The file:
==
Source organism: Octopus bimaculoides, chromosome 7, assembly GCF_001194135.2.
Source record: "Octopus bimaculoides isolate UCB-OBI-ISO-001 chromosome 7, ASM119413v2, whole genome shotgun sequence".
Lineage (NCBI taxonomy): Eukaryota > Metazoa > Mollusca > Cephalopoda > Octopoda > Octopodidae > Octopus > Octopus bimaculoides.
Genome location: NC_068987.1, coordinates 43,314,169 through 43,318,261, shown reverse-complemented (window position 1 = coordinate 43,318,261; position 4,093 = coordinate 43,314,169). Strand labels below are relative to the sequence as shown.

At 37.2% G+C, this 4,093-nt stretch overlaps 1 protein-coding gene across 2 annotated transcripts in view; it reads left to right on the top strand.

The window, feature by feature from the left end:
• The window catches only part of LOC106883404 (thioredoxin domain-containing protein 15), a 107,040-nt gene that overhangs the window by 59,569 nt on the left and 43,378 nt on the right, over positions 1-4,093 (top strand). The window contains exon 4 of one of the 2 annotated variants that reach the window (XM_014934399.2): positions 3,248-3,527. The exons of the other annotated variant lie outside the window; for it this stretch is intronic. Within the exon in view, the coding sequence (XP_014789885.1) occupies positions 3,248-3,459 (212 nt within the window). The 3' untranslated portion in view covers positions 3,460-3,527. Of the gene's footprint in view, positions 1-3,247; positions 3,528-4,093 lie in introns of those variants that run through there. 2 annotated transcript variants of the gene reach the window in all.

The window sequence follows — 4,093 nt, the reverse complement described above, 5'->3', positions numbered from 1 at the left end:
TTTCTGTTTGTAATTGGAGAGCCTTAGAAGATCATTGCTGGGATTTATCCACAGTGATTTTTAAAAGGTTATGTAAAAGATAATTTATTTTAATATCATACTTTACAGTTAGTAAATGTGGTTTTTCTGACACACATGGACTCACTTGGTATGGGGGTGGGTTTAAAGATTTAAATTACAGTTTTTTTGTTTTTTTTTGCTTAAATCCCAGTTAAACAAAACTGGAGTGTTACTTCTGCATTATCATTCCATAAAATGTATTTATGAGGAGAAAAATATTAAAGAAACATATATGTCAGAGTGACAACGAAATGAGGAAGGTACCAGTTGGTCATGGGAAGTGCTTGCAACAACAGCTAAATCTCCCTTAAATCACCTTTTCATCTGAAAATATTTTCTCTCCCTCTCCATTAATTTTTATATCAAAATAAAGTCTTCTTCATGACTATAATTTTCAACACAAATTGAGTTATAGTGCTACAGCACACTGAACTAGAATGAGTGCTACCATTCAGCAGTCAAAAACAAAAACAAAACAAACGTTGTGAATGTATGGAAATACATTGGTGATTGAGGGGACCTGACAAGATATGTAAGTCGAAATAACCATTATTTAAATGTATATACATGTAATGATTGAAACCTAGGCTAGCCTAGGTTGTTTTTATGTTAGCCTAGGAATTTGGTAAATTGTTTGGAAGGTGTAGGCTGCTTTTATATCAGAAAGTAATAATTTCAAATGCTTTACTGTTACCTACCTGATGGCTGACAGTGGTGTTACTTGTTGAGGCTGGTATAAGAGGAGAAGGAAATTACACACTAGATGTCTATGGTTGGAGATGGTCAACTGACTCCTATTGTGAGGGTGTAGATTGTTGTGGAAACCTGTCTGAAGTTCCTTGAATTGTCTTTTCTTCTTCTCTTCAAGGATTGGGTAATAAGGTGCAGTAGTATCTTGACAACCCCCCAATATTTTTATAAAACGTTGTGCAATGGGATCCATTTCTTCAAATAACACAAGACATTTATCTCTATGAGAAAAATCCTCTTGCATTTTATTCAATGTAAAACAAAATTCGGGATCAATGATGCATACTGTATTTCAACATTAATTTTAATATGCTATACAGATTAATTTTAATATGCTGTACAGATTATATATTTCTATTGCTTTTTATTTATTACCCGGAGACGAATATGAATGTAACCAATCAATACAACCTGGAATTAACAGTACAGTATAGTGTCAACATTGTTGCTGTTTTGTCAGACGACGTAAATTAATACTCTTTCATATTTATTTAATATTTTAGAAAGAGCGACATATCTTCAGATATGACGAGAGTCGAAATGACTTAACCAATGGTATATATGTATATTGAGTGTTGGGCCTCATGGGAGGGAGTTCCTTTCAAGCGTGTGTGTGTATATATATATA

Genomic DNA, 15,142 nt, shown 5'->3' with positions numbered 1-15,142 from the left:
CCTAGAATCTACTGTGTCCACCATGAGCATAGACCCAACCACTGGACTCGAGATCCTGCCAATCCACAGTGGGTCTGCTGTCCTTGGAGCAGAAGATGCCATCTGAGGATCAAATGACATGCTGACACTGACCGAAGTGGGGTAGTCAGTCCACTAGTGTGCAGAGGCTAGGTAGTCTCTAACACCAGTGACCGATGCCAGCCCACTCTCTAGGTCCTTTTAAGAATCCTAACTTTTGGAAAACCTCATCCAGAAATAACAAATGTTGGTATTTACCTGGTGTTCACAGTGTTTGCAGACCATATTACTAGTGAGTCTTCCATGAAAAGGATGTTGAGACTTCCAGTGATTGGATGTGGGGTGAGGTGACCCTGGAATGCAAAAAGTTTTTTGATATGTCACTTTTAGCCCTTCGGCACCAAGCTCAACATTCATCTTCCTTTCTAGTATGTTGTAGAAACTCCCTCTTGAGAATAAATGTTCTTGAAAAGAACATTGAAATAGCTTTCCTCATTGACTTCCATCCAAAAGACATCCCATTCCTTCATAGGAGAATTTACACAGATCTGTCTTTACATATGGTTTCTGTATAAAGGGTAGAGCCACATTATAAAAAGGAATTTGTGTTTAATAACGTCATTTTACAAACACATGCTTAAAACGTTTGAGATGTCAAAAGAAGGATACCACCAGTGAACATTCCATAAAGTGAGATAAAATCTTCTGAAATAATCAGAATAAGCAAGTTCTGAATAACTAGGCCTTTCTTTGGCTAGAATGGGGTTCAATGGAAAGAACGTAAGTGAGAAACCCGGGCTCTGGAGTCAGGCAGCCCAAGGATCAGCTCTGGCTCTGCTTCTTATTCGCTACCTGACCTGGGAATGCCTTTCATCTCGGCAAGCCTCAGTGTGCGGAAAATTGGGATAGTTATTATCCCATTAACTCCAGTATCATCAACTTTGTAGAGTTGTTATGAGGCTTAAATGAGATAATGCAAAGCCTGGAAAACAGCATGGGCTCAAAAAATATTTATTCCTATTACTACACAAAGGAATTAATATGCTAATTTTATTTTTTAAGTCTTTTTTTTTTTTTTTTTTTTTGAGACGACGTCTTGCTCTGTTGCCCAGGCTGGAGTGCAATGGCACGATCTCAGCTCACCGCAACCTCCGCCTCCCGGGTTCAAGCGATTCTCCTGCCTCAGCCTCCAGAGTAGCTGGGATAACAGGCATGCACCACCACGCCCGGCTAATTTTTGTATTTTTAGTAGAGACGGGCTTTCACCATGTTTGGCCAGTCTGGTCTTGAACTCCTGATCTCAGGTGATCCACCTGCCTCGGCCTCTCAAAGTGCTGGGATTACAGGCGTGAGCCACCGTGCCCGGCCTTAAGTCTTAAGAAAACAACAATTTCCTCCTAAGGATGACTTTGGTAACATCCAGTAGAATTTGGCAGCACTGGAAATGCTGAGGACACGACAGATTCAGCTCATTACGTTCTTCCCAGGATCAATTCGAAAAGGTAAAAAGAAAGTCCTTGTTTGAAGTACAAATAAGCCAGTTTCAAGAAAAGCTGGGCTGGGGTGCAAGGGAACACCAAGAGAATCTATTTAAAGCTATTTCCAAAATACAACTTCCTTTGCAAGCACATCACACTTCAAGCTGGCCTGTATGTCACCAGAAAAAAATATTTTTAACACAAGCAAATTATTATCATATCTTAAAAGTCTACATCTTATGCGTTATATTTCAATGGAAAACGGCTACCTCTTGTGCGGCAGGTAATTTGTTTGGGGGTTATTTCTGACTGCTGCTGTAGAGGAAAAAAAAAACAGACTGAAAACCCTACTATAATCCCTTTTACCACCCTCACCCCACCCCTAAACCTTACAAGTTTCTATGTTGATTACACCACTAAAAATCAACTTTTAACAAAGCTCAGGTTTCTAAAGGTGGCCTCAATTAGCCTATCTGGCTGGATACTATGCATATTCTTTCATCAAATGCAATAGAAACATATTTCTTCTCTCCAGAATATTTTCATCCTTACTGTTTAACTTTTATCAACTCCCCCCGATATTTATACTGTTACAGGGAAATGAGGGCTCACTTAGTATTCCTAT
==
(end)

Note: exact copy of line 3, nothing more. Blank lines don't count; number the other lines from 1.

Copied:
Lineage (NCBI taxonomy): Eukaryota > Metazoa > Mollusca > Cephalopoda > Octopoda > Octopodidae > Octopus > Octopus bimaculoides.